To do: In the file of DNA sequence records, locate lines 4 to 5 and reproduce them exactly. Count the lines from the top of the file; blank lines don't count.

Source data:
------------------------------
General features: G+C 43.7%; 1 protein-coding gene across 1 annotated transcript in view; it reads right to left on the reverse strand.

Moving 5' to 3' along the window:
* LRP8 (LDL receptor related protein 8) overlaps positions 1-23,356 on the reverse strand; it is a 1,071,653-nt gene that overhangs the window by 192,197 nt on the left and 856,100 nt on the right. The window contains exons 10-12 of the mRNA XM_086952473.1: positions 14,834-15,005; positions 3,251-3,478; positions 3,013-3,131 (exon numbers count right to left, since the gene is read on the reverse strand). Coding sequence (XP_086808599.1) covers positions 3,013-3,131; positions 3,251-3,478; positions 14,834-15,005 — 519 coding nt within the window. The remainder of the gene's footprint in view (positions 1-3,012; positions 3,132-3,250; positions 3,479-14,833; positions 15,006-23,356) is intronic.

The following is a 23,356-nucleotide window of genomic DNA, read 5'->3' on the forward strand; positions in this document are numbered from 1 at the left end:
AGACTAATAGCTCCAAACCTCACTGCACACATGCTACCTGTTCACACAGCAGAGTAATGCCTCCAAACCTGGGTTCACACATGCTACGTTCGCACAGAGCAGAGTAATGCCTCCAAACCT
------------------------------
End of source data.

The following is a 23,356-nucleotide window of genomic DNA, read 5'->3' on the forward strand; positions in this document are numbered from 1 at the left end:
AGACTAATAGCTCCAAACCTCACTGCACACATGCTACCTGTTCACACAGCAGAGTAATGCCTCCAAACCTGGGTTCACACATGCTACGTTCGCACAGAGCAGAGTAATGCCTCCAAACCT